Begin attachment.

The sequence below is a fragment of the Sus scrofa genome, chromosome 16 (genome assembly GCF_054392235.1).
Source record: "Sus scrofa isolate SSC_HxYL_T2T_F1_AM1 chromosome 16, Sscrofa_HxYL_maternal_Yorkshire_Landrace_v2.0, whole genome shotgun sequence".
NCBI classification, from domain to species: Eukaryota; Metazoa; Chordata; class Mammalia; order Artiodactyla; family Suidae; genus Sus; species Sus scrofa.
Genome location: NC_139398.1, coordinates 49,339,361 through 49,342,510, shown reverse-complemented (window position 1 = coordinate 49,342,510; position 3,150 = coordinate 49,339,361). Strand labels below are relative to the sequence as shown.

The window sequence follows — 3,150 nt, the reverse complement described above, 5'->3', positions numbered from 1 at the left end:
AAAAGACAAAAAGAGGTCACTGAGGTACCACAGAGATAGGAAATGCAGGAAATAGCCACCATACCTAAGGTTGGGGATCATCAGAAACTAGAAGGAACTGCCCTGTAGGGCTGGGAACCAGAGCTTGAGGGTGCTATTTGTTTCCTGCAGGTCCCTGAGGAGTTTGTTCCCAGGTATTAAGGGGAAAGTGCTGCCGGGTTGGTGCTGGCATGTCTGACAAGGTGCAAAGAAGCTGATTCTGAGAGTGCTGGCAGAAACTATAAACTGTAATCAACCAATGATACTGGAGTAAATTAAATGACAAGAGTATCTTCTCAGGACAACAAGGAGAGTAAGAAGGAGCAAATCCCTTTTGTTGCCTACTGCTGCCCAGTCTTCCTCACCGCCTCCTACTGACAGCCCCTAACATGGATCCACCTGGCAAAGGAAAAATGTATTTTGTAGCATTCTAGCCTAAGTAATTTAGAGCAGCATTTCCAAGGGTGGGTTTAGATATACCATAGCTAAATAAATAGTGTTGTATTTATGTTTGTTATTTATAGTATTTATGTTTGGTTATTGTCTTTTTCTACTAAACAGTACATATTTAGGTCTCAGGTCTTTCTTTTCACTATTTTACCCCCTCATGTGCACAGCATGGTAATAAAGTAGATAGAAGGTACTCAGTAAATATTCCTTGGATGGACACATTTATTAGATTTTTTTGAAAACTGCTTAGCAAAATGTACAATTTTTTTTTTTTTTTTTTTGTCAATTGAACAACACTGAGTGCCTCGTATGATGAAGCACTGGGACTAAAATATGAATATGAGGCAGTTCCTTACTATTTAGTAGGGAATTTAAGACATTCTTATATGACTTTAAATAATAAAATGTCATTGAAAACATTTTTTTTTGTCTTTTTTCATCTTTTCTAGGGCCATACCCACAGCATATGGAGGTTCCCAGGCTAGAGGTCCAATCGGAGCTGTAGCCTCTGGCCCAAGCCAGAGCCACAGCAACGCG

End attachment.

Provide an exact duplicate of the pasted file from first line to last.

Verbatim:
The sequence below is a fragment of the Sus scrofa genome, chromosome 16 (genome assembly GCF_054392235.1).
Source record: "Sus scrofa isolate SSC_HxYL_T2T_F1_AM1 chromosome 16, Sscrofa_HxYL_maternal_Yorkshire_Landrace_v2.0, whole genome shotgun sequence".
NCBI classification, from domain to species: Eukaryota; Metazoa; Chordata; class Mammalia; order Artiodactyla; family Suidae; genus Sus; species Sus scrofa.
Genome location: NC_139398.1, coordinates 49,339,361 through 49,342,510, shown reverse-complemented (window position 1 = coordinate 49,342,510; position 3,150 = coordinate 49,339,361). Strand labels below are relative to the sequence as shown.

The window sequence follows — 3,150 nt, the reverse complement described above, 5'->3', positions numbered from 1 at the left end:
AAAAGACAAAAAGAGGTCACTGAGGTACCACAGAGATAGGAAATGCAGGAAATAGCCACCATACCTAAGGTTGGGGATCATCAGAAACTAGAAGGAACTGCCCTGTAGGGCTGGGAACCAGAGCTTGAGGGTGCTATTTGTTTCCTGCAGGTCCCTGAGGAGTTTGTTCCCAGGTATTAAGGGGAAAGTGCTGCCGGGTTGGTGCTGGCATGTCTGACAAGGTGCAAAGAAGCTGATTCTGAGAGTGCTGGCAGAAACTATAAACTGTAATCAACCAATGATACTGGAGTAAATTAAATGACAAGAGTATCTTCTCAGGACAACAAGGAGAGTAAGAAGGAGCAAATCCCTTTTGTTGCCTACTGCTGCCCAGTCTTCCTCACCGCCTCCTACTGACAGCCCCTAACATGGATCCACCTGGCAAAGGAAAAATGTATTTTGTAGCATTCTAGCCTAAGTAATTTAGAGCAGCATTTCCAAGGGTGGGTTTAGATATACCATAGCTAAATAAATAGTGTTGTATTTATGTTTGTTATTTATAGTATTTATGTTTGGTTATTGTCTTTTTCTACTAAACAGTACATATTTAGGTCTCAGGTCTTTCTTTTCACTATTTTACCCCCTCATGTGCACAGCATGGTAATAAAGTAGATAGAAGGTACTCAGTAAATATTCCTTGGATGGACACATTTATTAGATTTTTTTGAAAACTGCTTAGCAAAATGTACAATTTTTTTTTTTTTTTTTTTGTCAATTGAACAACACTGAGTGCCTCGTATGATGAAGCACTGGGACTAAAATATGAATATGAGGCAGTTCCTTACTATTTAGTAGGGAATTTAAGACATTCTTATATGACTTTAAATAATAAAATGTCATTGAAAACATTTTTTTTTGTCTTTTTTCATCTTTTCTAGGGCCATACCCACAGCATATGGAGGTTCCCAGGCTAGAGGTCCAATCGGAGCTGTAGCCTCTGGCCCAAGCCAGAGCCACAGCAACGCG